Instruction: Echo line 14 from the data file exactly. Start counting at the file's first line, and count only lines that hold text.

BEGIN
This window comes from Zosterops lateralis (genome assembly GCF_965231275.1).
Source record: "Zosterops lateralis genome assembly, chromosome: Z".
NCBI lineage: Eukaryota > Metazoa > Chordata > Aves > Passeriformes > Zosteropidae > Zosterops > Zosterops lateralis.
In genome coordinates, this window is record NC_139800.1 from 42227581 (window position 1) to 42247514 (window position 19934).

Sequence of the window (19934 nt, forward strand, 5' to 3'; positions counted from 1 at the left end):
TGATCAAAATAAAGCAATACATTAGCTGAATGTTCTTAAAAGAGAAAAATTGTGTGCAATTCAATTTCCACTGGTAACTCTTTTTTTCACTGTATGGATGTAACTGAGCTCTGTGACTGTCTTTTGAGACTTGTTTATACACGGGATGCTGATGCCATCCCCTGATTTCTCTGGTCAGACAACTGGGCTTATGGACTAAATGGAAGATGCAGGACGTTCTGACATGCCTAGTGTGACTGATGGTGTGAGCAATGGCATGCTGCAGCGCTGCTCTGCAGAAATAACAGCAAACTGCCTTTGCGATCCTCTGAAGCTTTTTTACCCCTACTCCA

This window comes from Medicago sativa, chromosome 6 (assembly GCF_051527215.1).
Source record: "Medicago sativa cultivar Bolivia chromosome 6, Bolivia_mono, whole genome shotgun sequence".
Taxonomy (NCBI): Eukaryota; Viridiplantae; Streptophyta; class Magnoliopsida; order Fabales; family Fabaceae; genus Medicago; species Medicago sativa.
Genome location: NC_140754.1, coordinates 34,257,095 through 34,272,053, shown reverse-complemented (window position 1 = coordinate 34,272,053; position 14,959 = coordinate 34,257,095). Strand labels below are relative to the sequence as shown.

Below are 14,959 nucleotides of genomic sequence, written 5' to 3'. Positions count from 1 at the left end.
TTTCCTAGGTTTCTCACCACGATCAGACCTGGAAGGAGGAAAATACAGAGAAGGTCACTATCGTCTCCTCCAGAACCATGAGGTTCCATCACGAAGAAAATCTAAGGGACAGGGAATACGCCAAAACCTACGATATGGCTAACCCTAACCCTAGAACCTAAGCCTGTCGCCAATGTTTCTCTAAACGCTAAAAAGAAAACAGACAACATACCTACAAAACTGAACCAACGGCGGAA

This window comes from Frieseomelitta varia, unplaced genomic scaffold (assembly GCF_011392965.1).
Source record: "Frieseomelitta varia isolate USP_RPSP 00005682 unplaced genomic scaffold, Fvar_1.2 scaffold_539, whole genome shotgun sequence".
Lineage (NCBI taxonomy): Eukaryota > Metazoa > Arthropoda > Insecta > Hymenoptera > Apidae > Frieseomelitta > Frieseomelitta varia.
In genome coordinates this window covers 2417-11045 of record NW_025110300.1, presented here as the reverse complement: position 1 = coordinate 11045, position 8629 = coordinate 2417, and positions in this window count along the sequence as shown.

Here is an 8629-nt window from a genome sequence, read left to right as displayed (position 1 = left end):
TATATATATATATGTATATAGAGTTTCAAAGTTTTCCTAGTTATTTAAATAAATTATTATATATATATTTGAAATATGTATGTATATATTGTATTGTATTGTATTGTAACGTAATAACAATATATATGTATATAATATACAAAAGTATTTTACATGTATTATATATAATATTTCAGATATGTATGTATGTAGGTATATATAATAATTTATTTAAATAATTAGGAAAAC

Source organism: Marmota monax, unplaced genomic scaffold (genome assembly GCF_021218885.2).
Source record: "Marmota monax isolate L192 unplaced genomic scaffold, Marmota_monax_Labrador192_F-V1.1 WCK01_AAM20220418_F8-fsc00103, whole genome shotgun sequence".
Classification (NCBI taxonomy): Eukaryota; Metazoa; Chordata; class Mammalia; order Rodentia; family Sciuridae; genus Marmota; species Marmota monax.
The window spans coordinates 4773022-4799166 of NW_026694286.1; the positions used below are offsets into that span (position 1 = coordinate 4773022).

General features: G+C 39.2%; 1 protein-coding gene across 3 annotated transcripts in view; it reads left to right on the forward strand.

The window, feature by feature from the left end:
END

Source record: "Frieseomelitta varia isolate USP_RPSP 00005682 unplaced genomic scaffold, Fvar_1.2 scaffold_539, whole genome shotgun sequence".